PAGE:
Qutub’s towering past and my Dilli pigeons


The blog has been on a month-long hiatus, the result of my end-of-semester workload and then a rapid departure from D.C. We’re back in action, though probably less frequently, as I’m on the move for the summer, working and researching overseas.

The above picture dates to my trip to India in December-January. My favorite Delhi flocks over my favorite Delhi landmark.

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Temple kabutar!


My ongoing obsession with pigeons. These come from the Harmandir Sahib complex. It was a hot afternoon and pigeons need to drink, too.

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Good luck birds

A flock of pigeons, fed often for good luck and other auspicious reasons, in Old Delhi.

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Kabutar! In silhouette…


On the dome of a Lodi Garden tomb.

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The cloistered life of wealth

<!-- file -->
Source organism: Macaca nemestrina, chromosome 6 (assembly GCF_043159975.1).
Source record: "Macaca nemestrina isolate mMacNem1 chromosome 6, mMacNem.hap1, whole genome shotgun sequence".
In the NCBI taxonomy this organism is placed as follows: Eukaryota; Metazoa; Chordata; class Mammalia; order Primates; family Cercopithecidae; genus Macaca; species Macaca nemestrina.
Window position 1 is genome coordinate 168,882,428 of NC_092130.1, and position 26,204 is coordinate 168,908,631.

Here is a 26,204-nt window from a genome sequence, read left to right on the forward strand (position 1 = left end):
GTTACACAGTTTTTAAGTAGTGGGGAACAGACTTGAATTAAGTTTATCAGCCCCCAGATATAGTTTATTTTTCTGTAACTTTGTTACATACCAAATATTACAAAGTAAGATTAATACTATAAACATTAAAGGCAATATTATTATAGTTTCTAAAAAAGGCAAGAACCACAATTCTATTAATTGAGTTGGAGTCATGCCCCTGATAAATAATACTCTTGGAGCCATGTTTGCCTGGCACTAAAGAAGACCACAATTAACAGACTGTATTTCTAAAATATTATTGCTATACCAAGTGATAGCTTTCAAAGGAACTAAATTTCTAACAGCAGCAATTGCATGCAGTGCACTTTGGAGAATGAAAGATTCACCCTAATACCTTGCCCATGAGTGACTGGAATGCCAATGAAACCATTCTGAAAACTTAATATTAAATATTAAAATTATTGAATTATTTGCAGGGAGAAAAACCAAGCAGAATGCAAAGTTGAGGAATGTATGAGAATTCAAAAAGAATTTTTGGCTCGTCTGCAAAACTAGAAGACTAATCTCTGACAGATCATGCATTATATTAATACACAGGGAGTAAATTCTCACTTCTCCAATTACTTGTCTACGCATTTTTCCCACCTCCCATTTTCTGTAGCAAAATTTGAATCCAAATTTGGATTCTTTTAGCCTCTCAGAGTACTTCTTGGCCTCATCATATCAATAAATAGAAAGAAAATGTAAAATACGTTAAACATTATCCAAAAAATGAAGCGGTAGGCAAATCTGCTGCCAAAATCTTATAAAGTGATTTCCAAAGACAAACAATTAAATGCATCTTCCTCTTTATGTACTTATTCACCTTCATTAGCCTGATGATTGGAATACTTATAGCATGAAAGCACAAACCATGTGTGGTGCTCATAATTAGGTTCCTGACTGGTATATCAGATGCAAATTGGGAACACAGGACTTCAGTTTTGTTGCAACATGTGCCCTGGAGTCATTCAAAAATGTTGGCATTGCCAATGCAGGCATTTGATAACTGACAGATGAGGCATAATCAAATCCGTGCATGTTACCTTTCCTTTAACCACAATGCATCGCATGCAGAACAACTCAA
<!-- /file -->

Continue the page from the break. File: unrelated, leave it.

Flight of the pigeons

An interior courtyard at the palace of Mariam-uz-Zamani, known today as Jodhabai, the Rajput princess who became wife to Mughal emporer Jalal-ud-din Muhammad Akbar, or Akbar the Great. Her palace today is a World Heritage site at Fatehpur Sikri near Agra.

Today, the warrens of Fatehpur and nearby Agra are tourist nightmares. They represent the ghoul that arises when Western wealth and gullibility meet Indian poverty and aggressive entrepreneurship. The touts, the scams, the hawkers as well as the ignorance and self-rigteous behavior (from both sides, mind you). Oy. There are few places in India I like less.

But inside Jodhabai’s haven — and similarly inside the Taj Mahal — one finds respite. Of course, behind the peaceful walls, I’m not unlike a member of the Mughal court of the 1500s, cloistered safely away from the poor, common folk hustling and bustling in the dirt outside.

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Winged desert rats

The one in the middle is clearly giving me the stink eye

In honor of my upcoming trip to the desert state of Rajasthan, here are 2004-era pigeons from a royal courtyard in Jaipur. Though we tend to think of pigeons as diseased garbage birds, in Islam (and even in some secular segments of India) they are respected or even lucky.

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